Regardless of your reason, consider what it is that your eyes use of composition in any two-dimensional work is what will catch the eye of the viewer and draw.

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Catch the Eye NOTES FROM THE PRESENTATION by JOHN ELLERT Consider why you take pictures. Do you consider photography as a means for recording personal history, a commercial enterprise, or as a creative endeavor? Regardless of your reason, consider what it is that your eyes see and your mind perceives that makes you want to capture any particular scene. No matter what your level of photographic interest or skill level, considering compositional factors when you ar e shooting will help you express what you have in mind. The effective use of composition in any two – dimensional work is what will catch the eye of the viewer and draw them into the image. This is not magical, but it is up to you to use those design elemen ts to create an image that draws a viewer into it I learned from one of my first teachers that painting is an additive process painter can add to an image anything from memory. Photographers, on the other hand, must find ways to subtract or minimize. Nat ure photographers are often burdened with the attitude that they are being honest with the scene if they include everything before them. before we finish, I hope to show you there is a lot more to composition than that. There are entire books written on composition; I have read some of them, taken drawing courses, and studied composition with master photographer Freeman Patterson. Like a well – des igned house, a well – designed image does what it is supposed to do without calling attention to its structure. In both cases, you will scarcely notice the structure unless you set out to find it. A poorly designed house, on the other hand, gets on your n erves every day and a poorly designed image scarcely merits a second look. Building Blocks & Techniques There are two major sets of related concepts to keep in mind when composing two – dimensional work. The first of these comprises basic building blocks, and the second encompasses techniques of using those blocks. Compositional building blocks, like your camera and lenses, are tools in your toolbox. You use only those that are necessary in a given situation to work toward the vision that you have for an image. Let us look at these basic tools in turn: LIGHT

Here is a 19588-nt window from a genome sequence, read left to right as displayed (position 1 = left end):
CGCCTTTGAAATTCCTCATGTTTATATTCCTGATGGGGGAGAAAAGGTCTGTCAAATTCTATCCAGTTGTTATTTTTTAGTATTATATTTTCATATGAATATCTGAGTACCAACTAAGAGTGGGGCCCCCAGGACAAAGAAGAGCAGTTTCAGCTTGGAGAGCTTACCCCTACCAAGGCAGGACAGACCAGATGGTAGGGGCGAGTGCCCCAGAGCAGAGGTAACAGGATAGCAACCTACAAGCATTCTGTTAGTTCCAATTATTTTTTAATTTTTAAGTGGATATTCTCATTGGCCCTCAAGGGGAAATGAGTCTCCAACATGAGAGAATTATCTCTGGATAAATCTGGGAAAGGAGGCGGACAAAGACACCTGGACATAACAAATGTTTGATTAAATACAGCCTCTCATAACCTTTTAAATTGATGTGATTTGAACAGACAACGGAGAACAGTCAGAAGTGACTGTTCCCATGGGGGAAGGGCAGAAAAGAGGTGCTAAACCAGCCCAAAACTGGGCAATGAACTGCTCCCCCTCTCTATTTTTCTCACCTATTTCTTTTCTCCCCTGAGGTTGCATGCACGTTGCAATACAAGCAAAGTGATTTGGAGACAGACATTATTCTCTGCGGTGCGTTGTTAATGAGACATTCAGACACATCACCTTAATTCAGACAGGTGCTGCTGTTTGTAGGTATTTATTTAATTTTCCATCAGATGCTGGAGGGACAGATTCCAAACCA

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LINE SHAPE TEXTURE PERSPECTIVE 1. LIGHT Light, as we might well deduce from the two roots of the word photograph, is the most basic raw material with which we work. Light has two major components, or contrasts: brightness, or as many photographers call it, tonality , and color . The photographer shooting in black & white works only in tonality while those of us who work in color add that contrast to our tool kit. Tonal Contrast Tonality has everything to do with gradations of shade from light to dark, and nothing at all to do with color, though it can be hard to separate the two Light: Color Contrast Color contrast relies on differing colors to convey a message. All the colors in such an image may be in the same tonal range, or they may spread across a wide spectrum. Using Light Effectively Consider some of the ways you can use light effectively in your photographs. You can change your position so the angle of light changes on your subject.

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Light Direction Consider the way that light may strike your subject from the front, rear, or side. Where the sun is at your back, your subject is frontally lit. The light is generally even, and there are not many shadows except those that fa ll away from you. Conversely, when your subject is between you and the source of light, it is rear – lit, and there are deep shadows and generally your subject is in silhouette, as in this sunset image. The main light source for a side – lit image comes from one side or another (even top or bottom), resulting often in an interesting interplay of shadow and light. Return at Different Times Changing your position works well for small subjects, but one cannot change the position of the sun with regard to a lar ge landscape. However, you can return at a different time of day or different season of the year. Or, consider a change of seasons. Shoot in Adverse Conditions You can shoot in less than ideal conditions. Although we, by nature, prefer bright light, tonally narrow images shot under heavy cloud cover can be just as expressive. I love to shoot light (and sometimes weather conditions) that would keep many people snuggled up in bed Contrasts of Hue Contrasts of hue become more important when there ar e narrow tonal contrasts. The Color of Light The color of natural light changes during the course of each day. The light early in the morning and around sunset is more yellow in color than the blue – tinged light at midday.